Personally I think that life is too short to test and worry and microoptimize about which filters are better, so I only buy the best.

Some people think that filters last forever, but in my experience the more you use them the more they scratch, and at some point you have to replace them. Whether that's a pro-filter argument, or an argument against them, I don't know.
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Bart_van_der_Wolf

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Re: Expensive UV Filter - Is It Worth It?
« Reply #4 on: November 15, 2018, 04:50:12 pm »

I just bought the new FE 24-105mm F4 G OSS lens for my a7R II. is it worth spending $125 for the Hoya HD3 Pro UV filter (chiefly to protect the lens) - or comparable filters from Zeiss or Rodenstock - or is there little difference in practice with respect to image quality between it and less-expensive UV filters (such as B+W)?

Protect against what?

Filters reduce lens quality because they (usually) were not part of the optical design.
How much they degrade optical quality depends on the optical quality of the filter.
If mounted in front of the front element of the lens, a deeper lens-hood may be required to reduce risks of flare.

Cheers,
Bart
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PeterAit

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Re: Expensive UV Filter - Is It Worth It?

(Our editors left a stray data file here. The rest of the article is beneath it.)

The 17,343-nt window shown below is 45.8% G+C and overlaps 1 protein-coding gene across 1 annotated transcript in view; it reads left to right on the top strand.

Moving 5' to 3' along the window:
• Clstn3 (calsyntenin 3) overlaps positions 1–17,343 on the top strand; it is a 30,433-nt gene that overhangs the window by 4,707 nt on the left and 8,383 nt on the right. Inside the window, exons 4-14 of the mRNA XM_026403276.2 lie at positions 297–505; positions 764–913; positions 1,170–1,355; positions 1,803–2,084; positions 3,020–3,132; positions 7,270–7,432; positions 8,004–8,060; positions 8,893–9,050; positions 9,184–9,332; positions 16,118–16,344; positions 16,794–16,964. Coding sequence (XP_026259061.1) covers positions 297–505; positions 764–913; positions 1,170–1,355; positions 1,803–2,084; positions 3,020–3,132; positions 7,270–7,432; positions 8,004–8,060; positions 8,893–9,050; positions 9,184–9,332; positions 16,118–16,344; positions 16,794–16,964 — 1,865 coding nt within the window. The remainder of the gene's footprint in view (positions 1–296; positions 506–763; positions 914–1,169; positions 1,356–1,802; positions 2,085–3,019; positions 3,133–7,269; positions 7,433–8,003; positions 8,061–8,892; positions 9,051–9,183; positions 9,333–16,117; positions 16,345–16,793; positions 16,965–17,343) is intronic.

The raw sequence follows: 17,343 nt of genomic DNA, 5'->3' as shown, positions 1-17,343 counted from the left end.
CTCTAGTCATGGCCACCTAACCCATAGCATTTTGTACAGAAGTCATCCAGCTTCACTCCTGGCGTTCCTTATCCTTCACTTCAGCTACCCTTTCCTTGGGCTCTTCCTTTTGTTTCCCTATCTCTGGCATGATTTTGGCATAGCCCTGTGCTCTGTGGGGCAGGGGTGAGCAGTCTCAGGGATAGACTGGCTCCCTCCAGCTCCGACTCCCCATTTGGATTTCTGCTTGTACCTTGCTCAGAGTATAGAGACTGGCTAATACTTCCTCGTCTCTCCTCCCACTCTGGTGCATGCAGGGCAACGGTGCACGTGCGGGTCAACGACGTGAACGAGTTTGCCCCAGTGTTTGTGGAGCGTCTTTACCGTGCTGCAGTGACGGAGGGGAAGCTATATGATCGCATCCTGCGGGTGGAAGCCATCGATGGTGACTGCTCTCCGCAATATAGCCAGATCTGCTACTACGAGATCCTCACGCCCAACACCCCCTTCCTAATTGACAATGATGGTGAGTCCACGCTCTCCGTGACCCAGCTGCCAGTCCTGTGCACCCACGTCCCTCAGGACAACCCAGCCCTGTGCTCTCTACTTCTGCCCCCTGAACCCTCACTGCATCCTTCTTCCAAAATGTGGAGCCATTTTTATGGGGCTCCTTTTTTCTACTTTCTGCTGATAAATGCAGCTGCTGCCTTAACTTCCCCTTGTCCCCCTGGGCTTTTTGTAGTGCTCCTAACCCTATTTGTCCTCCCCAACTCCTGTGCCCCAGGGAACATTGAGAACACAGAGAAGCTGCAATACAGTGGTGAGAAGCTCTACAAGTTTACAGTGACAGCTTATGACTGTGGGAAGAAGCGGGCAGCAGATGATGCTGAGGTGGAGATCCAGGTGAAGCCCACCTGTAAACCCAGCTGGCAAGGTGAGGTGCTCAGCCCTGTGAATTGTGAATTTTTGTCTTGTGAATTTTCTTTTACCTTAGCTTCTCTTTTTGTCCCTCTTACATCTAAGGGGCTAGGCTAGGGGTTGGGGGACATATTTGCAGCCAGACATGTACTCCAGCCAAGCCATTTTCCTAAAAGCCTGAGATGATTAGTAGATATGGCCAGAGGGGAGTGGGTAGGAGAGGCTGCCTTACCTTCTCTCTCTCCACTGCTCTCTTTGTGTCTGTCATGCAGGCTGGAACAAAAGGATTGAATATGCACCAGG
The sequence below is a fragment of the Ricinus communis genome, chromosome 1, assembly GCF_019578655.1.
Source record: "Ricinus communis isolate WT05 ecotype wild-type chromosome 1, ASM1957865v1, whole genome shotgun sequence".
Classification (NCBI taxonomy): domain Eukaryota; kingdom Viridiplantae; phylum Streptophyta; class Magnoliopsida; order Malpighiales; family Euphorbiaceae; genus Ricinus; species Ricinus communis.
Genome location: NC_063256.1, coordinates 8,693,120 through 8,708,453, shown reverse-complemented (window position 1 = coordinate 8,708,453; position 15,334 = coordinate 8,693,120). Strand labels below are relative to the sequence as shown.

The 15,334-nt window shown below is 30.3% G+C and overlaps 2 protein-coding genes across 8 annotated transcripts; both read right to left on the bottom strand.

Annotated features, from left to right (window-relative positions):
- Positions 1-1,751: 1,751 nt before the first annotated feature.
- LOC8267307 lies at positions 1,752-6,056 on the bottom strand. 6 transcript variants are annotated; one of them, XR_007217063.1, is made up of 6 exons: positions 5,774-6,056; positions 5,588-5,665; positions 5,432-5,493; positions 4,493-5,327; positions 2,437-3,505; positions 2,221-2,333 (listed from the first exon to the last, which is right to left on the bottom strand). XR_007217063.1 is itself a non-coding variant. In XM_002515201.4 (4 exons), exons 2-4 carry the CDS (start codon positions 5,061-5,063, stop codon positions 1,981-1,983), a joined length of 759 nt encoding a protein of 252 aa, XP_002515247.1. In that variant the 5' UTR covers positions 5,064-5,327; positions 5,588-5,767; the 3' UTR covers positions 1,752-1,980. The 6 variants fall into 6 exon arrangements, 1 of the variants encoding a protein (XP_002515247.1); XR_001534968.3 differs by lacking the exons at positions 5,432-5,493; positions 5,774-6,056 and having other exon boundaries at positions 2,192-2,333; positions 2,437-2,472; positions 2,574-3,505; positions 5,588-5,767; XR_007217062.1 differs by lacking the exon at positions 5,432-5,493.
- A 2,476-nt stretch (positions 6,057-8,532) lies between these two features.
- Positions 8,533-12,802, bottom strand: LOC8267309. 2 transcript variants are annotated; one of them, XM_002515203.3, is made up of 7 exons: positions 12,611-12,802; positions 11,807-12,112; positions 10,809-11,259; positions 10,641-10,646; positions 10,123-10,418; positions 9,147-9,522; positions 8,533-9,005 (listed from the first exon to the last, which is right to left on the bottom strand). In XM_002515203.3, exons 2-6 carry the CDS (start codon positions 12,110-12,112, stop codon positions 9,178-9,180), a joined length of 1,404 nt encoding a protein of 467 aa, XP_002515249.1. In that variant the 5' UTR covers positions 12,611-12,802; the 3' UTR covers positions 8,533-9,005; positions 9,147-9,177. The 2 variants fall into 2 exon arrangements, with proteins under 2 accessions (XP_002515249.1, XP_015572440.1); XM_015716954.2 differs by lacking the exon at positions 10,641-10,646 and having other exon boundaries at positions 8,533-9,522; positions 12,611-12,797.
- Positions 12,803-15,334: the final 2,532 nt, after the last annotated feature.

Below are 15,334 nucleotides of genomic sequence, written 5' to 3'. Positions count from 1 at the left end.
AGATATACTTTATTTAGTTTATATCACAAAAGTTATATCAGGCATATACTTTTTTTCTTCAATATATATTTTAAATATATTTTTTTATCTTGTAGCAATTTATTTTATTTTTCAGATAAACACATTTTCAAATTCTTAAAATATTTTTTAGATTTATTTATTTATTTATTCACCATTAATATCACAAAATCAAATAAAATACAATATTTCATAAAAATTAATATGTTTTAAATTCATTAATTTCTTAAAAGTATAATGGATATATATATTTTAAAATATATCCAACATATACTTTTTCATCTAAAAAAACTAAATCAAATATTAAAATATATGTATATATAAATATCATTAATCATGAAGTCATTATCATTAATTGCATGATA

« Reply #5 on: November 15, 2018, 05:51:53 pm »

Protect against what?

Filters reduce lens quality because they (usually) were not part of the optical design.
How much they degrade optical quality depends on the optical quality of the filter.
If mounted in front of the front element of the lens, a deeper lens-hood may be required to reduce risks of flare.

Cheers,
Bart

I agree with Bart. The filter mfg have executed a huge scam with this lens protection crapola. $125! Mamma mia! Be reasonably careful, use a lens hood, metal preferably. I havae hauled many camera all over, and I am a bit of a klutz. Never once damaged a lens.
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guido

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Re: Expensive UV Filter - Is It Worth It?
« Reply #6 on: November 15, 2018, 06:02:27 pm »

The only conditions worthy of a "protective" filter is working in the surf spray zone. 
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faberryman

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Re: Expensive UV Filter - Is It Worth It?
« Reply #7 on: November 15, 2018, 06:21:33 pm »

I bought a filter to protect my lens for my first camera in 1973. All the photo magazines recommended it. Haven't bought one since.

Aram Hăvărneanu

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Re: Expensive UV Filter - Is It Worth It?
« Reply #8 on: November 15, 2018, 07:17:38 pm »

Considering that all my UV filters are getting scratched over time, I'm very happy to use them. A lens hood does nothing for sand.

I also find it much harder to clean a lens than to clean a filter because the lens surface is not flat. I literally never need to clean the front elements of any of my lenses.